With several characters either dying or being pushed out last season, there was room for Daniel and Yanko and Mia and Alison to have more screen time this season, but if they do, the increase is so limited as to make it borderline irrelevant. We definitely get more time with Cory, and I don’t mind that. I’ve said it before and I’ll say it again: Billy Crudup is on a weirder, funnier and much better show than anybody else, and I love his strained smile and his cackling robot laughter and his just-off cadence of his line readings. To me, Cory is like Ted Lasso if Ted Lasso aspired to be a slick corporate stooge instead of an inspirational coach. His brittle, too-charming facade is going to shatter at some point, and Crudup is so great that I’m eager to see what the damaged man underneath the slicked-back hair and dimples is like. Still, this surely isn’t Cory’s story, and it could function in his absence.
There’s still time for Mitch! Yes, the Steve Carell character, who definitely isn’t modeled after Matt Lauer and should have been written out after the first episode, continues to suck up narrative space, and he does so ridiculously. I don’t know who thought the correct approach to Mitch this season would be to have him moping about his lost dignity and purpose and professional life … from a mansion in Lake Como (or a greenscreen backdrop of Lake Como). And let’s be perfectly clear: If you feel great sympathy for Mitch and are eagerly awaiting his onscreen humanizing for offscreen behavior, then chances are good that you simply like Mitch and this show more than I do. And you’ll think it’s awesome that this season situates Mitch in a strange rom-com with Valeria Golino and a big, slobbering dog. Every time I saw the Lake Como establishing shot, I wanted to hit fast-forward. The seventh episode, taking place entirely in “Lake Como,” was probably my breaking point with the season.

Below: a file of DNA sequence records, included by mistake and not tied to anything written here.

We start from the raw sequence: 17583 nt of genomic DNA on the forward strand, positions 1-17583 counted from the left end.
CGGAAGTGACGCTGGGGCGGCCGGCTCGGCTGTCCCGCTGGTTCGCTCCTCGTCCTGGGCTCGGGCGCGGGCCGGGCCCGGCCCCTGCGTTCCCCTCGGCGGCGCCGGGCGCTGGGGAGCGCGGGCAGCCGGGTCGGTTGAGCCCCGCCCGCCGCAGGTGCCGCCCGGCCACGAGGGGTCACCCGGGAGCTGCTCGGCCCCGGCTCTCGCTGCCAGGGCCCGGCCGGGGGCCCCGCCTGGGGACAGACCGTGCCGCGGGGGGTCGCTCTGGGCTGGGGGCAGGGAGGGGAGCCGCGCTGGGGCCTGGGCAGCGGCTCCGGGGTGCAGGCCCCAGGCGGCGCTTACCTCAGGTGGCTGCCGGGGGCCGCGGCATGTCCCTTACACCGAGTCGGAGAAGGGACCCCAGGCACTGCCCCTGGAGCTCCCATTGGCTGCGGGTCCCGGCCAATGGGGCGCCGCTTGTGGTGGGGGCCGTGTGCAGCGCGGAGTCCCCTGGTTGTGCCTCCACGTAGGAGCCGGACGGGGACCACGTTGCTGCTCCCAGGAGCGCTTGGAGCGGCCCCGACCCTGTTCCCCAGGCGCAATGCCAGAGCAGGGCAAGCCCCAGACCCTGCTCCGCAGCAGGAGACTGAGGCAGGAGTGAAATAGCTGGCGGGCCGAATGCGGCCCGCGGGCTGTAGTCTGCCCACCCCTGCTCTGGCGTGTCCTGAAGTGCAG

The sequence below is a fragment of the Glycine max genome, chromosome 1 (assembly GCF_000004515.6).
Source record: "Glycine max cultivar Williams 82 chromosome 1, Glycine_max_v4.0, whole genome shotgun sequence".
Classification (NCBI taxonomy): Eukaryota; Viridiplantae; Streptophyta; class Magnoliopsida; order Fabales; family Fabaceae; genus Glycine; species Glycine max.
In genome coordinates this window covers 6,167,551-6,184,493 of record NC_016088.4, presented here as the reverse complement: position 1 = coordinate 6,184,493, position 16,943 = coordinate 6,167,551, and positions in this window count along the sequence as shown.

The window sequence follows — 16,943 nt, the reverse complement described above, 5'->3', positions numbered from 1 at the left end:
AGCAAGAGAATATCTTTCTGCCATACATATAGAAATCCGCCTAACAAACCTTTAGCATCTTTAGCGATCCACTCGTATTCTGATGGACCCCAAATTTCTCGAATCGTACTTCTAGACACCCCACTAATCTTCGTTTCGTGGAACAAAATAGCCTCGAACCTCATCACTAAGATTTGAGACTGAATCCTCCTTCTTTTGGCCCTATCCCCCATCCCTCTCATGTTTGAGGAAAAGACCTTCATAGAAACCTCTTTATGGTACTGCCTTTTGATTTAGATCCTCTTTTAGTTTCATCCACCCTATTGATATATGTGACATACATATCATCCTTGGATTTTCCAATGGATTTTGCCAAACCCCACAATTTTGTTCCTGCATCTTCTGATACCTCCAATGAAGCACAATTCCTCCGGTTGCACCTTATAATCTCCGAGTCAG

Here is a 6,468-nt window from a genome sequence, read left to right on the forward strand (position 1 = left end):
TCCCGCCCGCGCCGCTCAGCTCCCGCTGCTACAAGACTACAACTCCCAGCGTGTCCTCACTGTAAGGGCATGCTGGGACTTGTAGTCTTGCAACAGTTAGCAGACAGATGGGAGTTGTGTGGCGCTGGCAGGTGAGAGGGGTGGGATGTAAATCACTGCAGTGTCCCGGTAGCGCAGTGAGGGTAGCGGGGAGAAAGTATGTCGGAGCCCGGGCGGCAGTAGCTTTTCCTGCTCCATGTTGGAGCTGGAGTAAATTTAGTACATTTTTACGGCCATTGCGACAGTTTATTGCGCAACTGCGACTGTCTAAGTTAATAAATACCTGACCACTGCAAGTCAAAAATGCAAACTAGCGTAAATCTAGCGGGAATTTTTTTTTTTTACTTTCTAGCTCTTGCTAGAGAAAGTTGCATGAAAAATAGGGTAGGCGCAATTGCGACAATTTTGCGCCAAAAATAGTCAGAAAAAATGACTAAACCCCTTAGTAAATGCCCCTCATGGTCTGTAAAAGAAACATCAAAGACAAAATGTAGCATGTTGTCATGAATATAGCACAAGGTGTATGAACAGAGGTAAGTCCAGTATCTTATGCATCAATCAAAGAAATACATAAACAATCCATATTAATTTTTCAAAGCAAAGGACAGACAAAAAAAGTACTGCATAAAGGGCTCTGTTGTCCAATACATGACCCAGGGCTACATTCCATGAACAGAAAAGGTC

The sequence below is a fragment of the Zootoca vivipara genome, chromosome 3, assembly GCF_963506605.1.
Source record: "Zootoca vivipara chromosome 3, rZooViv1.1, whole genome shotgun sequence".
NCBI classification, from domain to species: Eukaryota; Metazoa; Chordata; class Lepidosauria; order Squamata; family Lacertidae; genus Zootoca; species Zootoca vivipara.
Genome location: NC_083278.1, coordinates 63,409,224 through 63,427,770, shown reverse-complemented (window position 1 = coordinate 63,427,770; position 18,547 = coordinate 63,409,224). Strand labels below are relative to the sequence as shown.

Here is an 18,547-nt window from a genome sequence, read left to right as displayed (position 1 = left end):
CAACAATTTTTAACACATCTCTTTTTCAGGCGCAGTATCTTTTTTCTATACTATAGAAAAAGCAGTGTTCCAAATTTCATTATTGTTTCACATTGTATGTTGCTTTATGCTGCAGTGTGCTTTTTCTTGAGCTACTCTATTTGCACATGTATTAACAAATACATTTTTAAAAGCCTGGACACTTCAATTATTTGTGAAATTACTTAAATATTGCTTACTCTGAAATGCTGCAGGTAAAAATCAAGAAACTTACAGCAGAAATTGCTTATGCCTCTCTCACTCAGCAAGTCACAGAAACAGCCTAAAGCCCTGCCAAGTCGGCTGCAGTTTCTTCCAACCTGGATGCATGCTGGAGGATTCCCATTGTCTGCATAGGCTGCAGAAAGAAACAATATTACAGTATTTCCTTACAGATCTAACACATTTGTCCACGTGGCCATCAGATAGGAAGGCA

I’d add that the new season contains very strong new roles for Holland Taylor and Julianna Margulies. Taylor, who should be getting more early Emmy buzz around The Chair, is an impeccable repository of withering scorn as some member of the network’s board, while Margulies delivers her trademark intensity as a journalist sent to interview Alex and Bradley, but with a little of the lightness and humor that people might forget Margulies can handle.
There are too many people on this show, and without exactly being sure what the series’ point is, there’s no way for the writers to know who to focus on. But I just know it shouldn’t be the men. You have Reese Witherspoon and Jennifer Aniston. At the very least give me a show about them, instead of Mark Duplass’ moping Chip.
Somehow I’ve complained this much without getting to the Newsroom of it all. The time-frame decision to place the season on the cusp of the pandemic and the presidential election could have created an opportunity for somber reflections on a difficult year. Instead, it’s a vehicle for extraordinarily smug dramatic irony: Characters make fun of the phrase “social distancing” and don’t take COVID seriously enough to want to cover it. Daniel is an exception, but just because he insists on covering the coronavirus doesn’t mean the show knows what to do with him and his foreknowledge.
My take on the first season of The Morning Show was basically that the show had great moving pieces and a limited sense of what to do with them. So if you liked that, get ready for more of the same.